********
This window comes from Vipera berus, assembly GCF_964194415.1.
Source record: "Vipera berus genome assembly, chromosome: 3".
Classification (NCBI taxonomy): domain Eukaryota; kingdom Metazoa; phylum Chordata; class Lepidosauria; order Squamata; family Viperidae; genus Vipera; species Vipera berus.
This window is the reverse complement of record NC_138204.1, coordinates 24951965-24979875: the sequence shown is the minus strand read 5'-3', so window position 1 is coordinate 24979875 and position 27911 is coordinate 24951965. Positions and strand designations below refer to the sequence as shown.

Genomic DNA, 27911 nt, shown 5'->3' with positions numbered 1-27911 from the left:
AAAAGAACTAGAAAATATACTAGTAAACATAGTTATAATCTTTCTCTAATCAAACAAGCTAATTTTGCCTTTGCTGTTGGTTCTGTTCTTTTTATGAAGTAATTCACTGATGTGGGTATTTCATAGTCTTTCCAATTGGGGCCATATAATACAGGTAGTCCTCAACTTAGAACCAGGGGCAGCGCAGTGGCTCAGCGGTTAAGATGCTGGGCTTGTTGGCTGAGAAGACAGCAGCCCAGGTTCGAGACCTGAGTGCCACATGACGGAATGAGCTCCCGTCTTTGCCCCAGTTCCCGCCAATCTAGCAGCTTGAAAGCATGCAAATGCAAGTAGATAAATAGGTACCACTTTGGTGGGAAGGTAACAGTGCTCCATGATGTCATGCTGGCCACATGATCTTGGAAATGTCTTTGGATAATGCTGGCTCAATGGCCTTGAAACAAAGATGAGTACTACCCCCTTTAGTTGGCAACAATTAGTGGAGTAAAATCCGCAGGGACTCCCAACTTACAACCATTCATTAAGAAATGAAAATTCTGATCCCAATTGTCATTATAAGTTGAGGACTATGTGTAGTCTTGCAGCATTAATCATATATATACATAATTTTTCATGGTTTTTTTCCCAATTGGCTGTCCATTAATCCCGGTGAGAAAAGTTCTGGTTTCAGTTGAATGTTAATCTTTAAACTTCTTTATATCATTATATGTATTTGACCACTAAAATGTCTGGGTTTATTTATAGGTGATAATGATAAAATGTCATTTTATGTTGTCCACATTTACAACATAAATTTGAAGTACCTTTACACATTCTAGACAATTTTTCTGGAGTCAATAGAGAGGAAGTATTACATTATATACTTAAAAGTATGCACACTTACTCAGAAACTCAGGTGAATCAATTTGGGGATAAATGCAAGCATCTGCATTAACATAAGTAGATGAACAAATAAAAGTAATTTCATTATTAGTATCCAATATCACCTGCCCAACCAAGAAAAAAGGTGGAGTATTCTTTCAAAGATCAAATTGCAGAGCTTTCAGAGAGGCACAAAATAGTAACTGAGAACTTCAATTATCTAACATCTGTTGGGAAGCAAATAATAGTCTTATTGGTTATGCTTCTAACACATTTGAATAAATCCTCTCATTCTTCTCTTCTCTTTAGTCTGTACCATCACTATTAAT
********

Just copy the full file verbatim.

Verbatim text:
This window comes from Vipera berus, assembly GCF_964194415.1.
Source record: "Vipera berus genome assembly, chromosome: 3".
Classification (NCBI taxonomy): domain Eukaryota; kingdom Metazoa; phylum Chordata; class Lepidosauria; order Squamata; family Viperidae; genus Vipera; species Vipera berus.
This window is the reverse complement of record NC_138204.1, coordinates 24951965-24979875: the sequence shown is the minus strand read 5'-3', so window position 1 is coordinate 24979875 and position 27911 is coordinate 24951965. Positions and strand designations below refer to the sequence as shown.

Genomic DNA, 27911 nt, shown 5'->3' with positions numbered 1-27911 from the left:
AAAAGAACTAGAAAATATACTAGTAAACATAGTTATAATCTTTCTCTAATCAAACAAGCTAATTTTGCCTTTGCTGTTGGTTCTGTTCTTTTTATGAAGTAATTCACTGATGTGGGTATTTCATAGTCTTTCCAATTGGGGCCATATAATACAGGTAGTCCTCAACTTAGAACCAGGGGCAGCGCAGTGGCTCAGCGGTTAAGATGCTGGGCTTGTTGGCTGAGAAGACAGCAGCCCAGGTTCGAGACCTGAGTGCCACATGACGGAATGAGCTCCCGTCTTTGCCCCAGTTCCCGCCAATCTAGCAGCTTGAAAGCATGCAAATGCAAGTAGATAAATAGGTACCACTTTGGTGGGAAGGTAACAGTGCTCCATGATGTCATGCTGGCCACATGATCTTGGAAATGTCTTTGGATAATGCTGGCTCAATGGCCTTGAAACAAAGATGAGTACTACCCCCTTTAGTTGGCAACAATTAGTGGAGTAAAATCCGCAGGGACTCCCAACTTACAACCATTCATTAAGAAATGAAAATTCTGATCCCAATTGTCATTATAAGTTGAGGACTATGTGTAGTCTTGCAGCATTAATCATATATATACATAATTTTTCATGGTTTTTTTCCCAATTGGCTGTCCATTAATCCCGGTGAGAAAAGTTCTGGTTTCAGTTGAATGTTAATCTTTAAACTTCTTTATATCATTATATGTATTTGACCACTAAAATGTCTGGGTTTATTTATAGGTGATAATGATAAAATGTCATTTTATGTTGTCCACATTTACAACATAAATTTGAAGTACCTTTACACATTCTAGACAATTTTTCTGGAGTCAATAGAGAGGAAGTATTACATTATATACTTAAAAGTATGCACACTTACTCAGAAACTCAGGTGAATCAATTTGGGGATAAATGCAAGCATCTGCATTAACATAAGTAGATGAACAAATAAAAGTAATTTCATTATTAGTATCCAATATCACCTGCCCAACCAAGAAAAAAGGTGGAGTATTCTTTCAAAGATCAAATTGCAGAGCTTTCAGAGAGGCACAAAATAGTAACTGAGAACTTCAATTATCTAACATCTGTTGGGAAGCAAATAATAGTCTTATTGGTTATGCTTCTAACACATTTGAATAAATCCTCTCATTCTTCTCTTCTCTTTAGTCTGTACCATCACTATTAAT